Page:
Bloomberg calculations show that the beleaguered equities manager lost money on eight out of 10 positions he sold in their entirety since freezing his fund at the start of June. The total losses from the sales were £43.5m.
The analysis excluded dividend payments from the calculations of gains and losses.
But Woodford’s losses on stocks he currently holds look to be much higher. Shares in one of his largest holdings Provident Financial have fallen around 35% in the last year and are down 84% from their peak price of £26.36 per share in November 2015.
Woodford faced the biggest hit in retail and leisure property trust Newriver Reit, followed by veterinary pharmaceuticals firm Benchmark Holding and UK social video company Brave Bison.
Woodford Equity Income fire sale
The only two stocks Woodford made money on during his sales spree were BCA Marketplace and Oakley Capital.
He sold his remaining shares in BCA for 241.5p a share, a £59.6m profit on its volume-weighted average price of 139p in 2015 when Woodford bought the British car auction company. Selling his Oakley shares bagged him another £33.8m.
A representative from Woodford Investment Management told Bloomberg that Woodford and his team “continue to make progress” in building a “much more liquid portfolio” for the frozen equity income fund. When it reopens, the fund “will continue to be focused on undervalued companies, and the majority of them will be FTSE 100 and FTSE 250 index constituents,” the spokesman said.
Woodford suspended his Equity Income fund on 3 June after it was unable to cope with a wave of redemptions.
At the time Woodford Investment Management told investors that by temporarily halting trading Woodford would avoid becoming a forced seller with the former star manager adding in an update a month later he was “confident” he would not have to take big discounts as the underlying assets in the fund are “fundamentally attractive”.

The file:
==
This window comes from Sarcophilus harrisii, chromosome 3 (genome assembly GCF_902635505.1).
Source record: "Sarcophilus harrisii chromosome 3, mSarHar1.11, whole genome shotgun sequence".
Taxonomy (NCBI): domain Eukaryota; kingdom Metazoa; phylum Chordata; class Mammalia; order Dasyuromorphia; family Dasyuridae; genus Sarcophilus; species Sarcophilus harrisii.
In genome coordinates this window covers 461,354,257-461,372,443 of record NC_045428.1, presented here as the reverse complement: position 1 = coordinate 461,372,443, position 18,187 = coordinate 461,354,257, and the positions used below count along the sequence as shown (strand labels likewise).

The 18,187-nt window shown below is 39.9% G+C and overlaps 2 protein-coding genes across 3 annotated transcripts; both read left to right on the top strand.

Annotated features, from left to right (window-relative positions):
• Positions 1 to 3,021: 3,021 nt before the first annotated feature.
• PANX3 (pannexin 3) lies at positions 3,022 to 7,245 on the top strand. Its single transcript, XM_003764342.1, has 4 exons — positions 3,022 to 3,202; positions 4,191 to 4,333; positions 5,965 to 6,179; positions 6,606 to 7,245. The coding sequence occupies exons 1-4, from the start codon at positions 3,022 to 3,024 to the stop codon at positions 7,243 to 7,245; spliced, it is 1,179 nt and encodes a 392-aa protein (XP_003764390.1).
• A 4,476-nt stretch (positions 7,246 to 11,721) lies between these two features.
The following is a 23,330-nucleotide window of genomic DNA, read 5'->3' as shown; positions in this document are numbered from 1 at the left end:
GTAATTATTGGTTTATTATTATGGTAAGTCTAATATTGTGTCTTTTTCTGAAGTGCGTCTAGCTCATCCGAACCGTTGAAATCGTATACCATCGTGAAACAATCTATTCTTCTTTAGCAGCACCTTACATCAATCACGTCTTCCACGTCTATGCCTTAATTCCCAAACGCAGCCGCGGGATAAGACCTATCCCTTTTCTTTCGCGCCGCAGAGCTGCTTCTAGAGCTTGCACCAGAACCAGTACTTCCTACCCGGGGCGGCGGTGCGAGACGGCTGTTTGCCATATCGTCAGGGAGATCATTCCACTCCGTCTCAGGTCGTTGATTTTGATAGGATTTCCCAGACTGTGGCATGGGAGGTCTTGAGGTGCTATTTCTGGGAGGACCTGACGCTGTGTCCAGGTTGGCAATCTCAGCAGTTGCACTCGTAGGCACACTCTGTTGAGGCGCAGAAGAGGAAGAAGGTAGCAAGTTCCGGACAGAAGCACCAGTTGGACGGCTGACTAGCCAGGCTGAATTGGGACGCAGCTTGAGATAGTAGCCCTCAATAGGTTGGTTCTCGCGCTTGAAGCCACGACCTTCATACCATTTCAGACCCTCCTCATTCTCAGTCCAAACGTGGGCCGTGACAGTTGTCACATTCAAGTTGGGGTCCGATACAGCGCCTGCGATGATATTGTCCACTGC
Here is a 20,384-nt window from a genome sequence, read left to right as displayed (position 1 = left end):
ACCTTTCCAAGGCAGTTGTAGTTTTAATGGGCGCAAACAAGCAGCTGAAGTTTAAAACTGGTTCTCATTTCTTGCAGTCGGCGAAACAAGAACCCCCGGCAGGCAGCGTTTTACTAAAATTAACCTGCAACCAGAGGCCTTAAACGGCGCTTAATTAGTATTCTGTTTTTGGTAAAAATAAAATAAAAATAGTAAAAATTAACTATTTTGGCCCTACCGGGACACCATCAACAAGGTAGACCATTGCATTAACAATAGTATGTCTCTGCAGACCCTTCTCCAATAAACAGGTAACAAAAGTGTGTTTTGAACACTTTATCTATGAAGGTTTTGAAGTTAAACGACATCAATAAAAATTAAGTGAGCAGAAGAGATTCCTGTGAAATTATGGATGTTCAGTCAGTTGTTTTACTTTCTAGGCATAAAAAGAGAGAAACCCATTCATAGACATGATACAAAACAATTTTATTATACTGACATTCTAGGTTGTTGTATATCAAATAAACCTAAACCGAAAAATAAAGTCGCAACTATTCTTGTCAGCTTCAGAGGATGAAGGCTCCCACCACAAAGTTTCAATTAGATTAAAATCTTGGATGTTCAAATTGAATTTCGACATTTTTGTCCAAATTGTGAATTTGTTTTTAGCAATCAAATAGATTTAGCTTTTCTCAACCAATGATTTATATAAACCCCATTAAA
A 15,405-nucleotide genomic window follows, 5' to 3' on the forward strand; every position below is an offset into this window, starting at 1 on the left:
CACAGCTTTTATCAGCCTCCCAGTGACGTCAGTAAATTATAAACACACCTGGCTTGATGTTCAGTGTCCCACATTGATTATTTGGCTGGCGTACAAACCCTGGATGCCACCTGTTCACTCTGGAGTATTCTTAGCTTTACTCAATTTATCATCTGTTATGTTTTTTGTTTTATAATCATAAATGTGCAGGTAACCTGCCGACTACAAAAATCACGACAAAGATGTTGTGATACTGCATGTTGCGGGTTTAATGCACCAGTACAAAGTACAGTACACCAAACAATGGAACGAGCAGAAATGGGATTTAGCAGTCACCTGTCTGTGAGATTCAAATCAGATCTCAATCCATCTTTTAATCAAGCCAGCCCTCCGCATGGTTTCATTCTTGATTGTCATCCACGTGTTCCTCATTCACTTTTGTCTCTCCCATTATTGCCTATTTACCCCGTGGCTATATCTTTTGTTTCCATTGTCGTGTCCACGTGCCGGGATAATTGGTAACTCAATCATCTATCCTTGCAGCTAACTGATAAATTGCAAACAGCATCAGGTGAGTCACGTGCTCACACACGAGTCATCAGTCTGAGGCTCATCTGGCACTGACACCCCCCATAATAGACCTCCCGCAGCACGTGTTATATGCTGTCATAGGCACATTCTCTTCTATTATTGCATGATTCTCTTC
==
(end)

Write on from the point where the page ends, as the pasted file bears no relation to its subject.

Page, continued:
Willis Owen head of personal investing Adrian Lowcock points out there is a difference between taking a loss on an investment and being a forced seller.
“Many of the investments Woodford held prior to the suspension of the fund and indeed the ones he is looking to sell had underperformed the market and his investment expectations. As such the fund was sitting on a loss,” said Lowcock.
“This is one of the big issues for Woodford as effectively he has to reposition the portfolio and draw a line on the underperformance his investors have experienced as he will have realised much of those losses. The ‘new’ portfolio should look different and it is this which will hopefully see a turn in his fortunes.”
Lowcock added that valuations and share prices could fall for other reasons and Woodford will suffer because he is a seller.
“In this respect he is still a bit of a forced seller, although he could wait a short while to sell the investment, but he is not necessarily taking a below market price for the investment.”
Woodford Equity Income currently has £3.1bn in assets under management according to Trustnet. The fund’s authorised corporate director Link Fund Solutions has said the goal of lifting the suspension by Christmas “remains achievable”.